Routine opt-out rapid HIV screening and detection of HIV infection in emergency department patients.
Summary of "Routine opt-out rapid HIV screening and detection of HIV infection in emergency department patients."
The Centers for Disease Control and Prevention (CDC) recommends routine (nontargeted) opt-out HIV screening in health care settings, including emergency departments (EDs), where the prevalence of undiagnosed infection is 0.1% or greater. The utility of this approach in EDs remains unknown.
To determine whether nontargeted opt-out rapid HIV screening in the ED was associated with identification of more patients with newly diagnosed HIV infection than physician-directed diagnostic rapid HIV testing. DESIGN, SETTING, AND
Quasi-experimental equivalent time-samples design in an urban public safety-net hospital with an approximate annual ED census of 55,000 patient visits. Patients were 16 years or older and capable of providing consent for rapid HIV testing.
Nontargeted opt-out rapid HIV screening and physician-directed diagnostic rapid HIV testing alternated in sequential 4-month time intervals between April 15, 2007, and April 15, 2009. MAIN OUTCOME
Number of patients with newly identified HIV infection and the association between nontargeted opt-out rapid HIV screening and identification of HIV infection.
In the opt-out phase, of 28,043 eligible ED patients, 6933 patients (25%) completed HIV testing (6702 patients were screened; 231 patients were diagnostically tested). Ten of 6702 patients (0.15%; 95% CI, 0.07%-0.27%) who did not decline HIV screening in the opt-out phase had new HIV diagnoses, and 5 of 231 patients (2.2%; 95% CI, 0.7%-5.0%) who were diagnostically tested during the opt-out phase had new HIV diagnoses. In the diagnostic phase, of 29,925 eligible patients, 243 (0.8%) completed HIV testing. Of these, 4 patients (1.6%; 95% CI, 0.5%-4.2%) had new diagnoses. The prevalence of new HIV diagnoses in the opt-out phase (including those diagnostically tested) and in the diagnostic phase was 15 in 28,043 (0.05%; 95% CI, 0.03%-0.09%) and 4 in 29,925 (0.01%; 95% CI, 0.004%-0.03%), respectively. Nontargeted opt-out HIV screening was independently associated with new HIV diagnoses (risk ratio, 3.6; 95% CI, 1.2-10.8) when adjusting for patient demographics, insurance status, and whether diagnostic testing was performed in the opt-out phase. The median CD4 cell count for those with new HIV diagnoses in the opt-out phase (including those diagnostically tested) and in the diagnostic phase was 69/microL (IQR, 17-430) and 13/microL (IQR, 11-15) , respectively (P = .02).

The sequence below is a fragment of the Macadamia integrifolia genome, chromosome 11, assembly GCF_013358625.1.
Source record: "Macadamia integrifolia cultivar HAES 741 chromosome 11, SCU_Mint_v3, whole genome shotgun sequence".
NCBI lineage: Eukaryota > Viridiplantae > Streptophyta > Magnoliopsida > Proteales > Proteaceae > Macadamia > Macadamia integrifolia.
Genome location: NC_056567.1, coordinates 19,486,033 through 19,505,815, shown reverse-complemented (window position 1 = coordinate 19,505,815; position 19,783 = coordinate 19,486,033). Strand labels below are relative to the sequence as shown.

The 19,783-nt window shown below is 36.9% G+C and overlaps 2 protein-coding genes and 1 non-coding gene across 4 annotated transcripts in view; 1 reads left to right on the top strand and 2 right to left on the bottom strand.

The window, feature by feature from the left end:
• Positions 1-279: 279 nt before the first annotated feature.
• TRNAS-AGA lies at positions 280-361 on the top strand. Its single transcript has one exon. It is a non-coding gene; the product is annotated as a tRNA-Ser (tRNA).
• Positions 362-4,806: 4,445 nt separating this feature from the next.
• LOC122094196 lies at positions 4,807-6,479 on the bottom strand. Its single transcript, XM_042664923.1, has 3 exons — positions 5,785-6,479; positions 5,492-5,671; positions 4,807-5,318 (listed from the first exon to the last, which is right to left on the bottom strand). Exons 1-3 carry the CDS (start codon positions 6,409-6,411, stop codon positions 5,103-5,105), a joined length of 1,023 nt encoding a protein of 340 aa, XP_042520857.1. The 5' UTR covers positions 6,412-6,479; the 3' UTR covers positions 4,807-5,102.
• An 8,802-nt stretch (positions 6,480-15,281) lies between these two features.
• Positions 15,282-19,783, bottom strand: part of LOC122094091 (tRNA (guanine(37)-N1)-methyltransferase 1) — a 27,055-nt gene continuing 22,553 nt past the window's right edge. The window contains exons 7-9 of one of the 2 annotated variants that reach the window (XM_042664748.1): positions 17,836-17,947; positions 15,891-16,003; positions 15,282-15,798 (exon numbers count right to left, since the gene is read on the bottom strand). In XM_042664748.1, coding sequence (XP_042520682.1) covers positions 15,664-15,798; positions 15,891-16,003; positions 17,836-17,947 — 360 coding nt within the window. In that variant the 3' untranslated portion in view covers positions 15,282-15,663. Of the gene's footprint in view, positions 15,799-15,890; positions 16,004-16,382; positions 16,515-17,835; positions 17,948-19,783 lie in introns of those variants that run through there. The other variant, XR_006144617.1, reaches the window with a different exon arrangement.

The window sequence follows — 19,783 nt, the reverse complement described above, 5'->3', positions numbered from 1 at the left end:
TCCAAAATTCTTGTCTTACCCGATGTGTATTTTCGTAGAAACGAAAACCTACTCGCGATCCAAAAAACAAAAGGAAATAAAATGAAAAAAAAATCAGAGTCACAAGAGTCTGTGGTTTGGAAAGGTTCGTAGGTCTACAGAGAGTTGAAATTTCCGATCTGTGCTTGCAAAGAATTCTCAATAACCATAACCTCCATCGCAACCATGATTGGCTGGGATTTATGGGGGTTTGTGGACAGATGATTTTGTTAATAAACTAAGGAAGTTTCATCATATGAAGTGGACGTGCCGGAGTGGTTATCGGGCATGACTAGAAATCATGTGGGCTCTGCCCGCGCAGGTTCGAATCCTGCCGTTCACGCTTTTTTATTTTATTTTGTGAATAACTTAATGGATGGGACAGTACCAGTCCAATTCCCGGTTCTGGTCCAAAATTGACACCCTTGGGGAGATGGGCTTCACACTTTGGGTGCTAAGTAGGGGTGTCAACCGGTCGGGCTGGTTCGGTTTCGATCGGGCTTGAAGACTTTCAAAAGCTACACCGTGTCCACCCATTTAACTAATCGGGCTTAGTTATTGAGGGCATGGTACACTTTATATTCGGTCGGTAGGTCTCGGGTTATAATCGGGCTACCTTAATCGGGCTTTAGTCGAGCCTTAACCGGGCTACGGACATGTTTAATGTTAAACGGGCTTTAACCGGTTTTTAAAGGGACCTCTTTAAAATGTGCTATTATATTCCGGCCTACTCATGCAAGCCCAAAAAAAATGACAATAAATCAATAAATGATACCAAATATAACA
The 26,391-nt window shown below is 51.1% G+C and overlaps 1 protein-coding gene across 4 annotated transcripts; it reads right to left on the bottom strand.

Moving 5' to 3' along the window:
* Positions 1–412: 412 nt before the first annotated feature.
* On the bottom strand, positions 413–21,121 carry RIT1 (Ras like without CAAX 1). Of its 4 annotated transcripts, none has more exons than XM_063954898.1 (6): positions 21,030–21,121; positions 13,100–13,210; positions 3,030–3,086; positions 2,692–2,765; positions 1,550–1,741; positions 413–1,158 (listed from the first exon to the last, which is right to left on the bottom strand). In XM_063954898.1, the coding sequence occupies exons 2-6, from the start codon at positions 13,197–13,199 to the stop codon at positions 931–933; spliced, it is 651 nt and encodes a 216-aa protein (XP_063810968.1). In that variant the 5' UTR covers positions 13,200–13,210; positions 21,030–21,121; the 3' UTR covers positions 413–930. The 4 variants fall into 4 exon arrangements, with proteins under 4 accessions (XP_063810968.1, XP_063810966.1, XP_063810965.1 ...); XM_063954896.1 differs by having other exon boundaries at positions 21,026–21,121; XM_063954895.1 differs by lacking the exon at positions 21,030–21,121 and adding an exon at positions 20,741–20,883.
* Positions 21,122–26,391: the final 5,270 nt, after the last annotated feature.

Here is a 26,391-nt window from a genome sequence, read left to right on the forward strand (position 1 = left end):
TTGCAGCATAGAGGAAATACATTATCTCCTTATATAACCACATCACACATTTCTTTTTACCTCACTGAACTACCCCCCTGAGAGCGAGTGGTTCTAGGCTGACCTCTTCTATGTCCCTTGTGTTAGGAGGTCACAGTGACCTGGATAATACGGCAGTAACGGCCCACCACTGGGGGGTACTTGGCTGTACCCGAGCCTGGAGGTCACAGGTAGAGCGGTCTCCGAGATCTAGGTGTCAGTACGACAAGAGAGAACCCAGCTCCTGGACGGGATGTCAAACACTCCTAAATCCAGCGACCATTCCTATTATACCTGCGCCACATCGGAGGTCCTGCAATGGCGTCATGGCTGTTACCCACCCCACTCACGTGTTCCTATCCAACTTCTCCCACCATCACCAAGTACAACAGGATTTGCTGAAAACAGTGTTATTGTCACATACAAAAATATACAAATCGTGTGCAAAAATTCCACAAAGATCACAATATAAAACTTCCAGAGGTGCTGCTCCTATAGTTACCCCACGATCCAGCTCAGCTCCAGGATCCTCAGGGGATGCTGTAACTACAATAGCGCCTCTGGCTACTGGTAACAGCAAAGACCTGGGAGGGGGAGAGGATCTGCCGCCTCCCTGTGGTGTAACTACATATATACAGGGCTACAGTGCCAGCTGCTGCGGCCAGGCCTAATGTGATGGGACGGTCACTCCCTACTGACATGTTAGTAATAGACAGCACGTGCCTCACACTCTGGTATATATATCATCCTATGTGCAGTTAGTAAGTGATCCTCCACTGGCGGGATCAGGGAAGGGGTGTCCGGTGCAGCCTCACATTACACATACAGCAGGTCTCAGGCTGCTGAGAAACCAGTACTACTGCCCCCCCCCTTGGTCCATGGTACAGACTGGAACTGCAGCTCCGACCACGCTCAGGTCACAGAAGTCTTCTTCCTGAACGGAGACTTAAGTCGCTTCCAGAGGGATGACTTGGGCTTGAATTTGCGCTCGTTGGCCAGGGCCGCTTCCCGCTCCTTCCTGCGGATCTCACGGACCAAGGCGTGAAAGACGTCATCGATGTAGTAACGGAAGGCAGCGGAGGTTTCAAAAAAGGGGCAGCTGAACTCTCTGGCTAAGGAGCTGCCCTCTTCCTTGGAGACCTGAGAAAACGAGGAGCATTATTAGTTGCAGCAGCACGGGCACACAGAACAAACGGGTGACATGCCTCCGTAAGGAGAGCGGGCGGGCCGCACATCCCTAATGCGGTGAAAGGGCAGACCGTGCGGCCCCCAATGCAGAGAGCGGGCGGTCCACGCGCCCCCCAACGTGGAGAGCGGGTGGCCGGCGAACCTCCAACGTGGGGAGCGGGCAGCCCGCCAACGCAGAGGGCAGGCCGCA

Nontargeted opt-out rapid HIV screening in the ED, vs diagnostic testing, was associated with identification of a modestly increased number of patients with new HIV diagnoses, most of whom were identified late in the course of disease.
Department of Emergency Medicine, Denver Health Medical Center, Denver, Colorado, USA. email@example.com
This article was published in the following journal.
Name: JAMA : the journal of the American Medical Association
- PubMed Source: http://www.ncbi.nlm.nih.gov/pubmed/20639562
- DOI: http://dx.doi.org/10.1001/jama.2010.953
Medical and Biotech [MESH] Definitions
The specialty or practice of nursing in the care of patients admitted to the emergency department.
Substance Abuse Detection
Detection of drugs that have been abused, overused, or misused, including legal and illegal drugs. Urine screening is the usual method of detection.
Emergency Service, Hospital
Hospital department responsible for the administration and provision of immediate medical or surgical care to the emergency patient.
Examination of urine by chemical, physical, or microscopic means. Routine urinalysis usually includes performing chemical screening tests, determining specific gravity, observing any unusual color or odor, screening for bacteriuria, and examining the sediment microscopically.
Emergency Medical Services
Services specifically designed, staffed, and equipped for the emergency care of patients.
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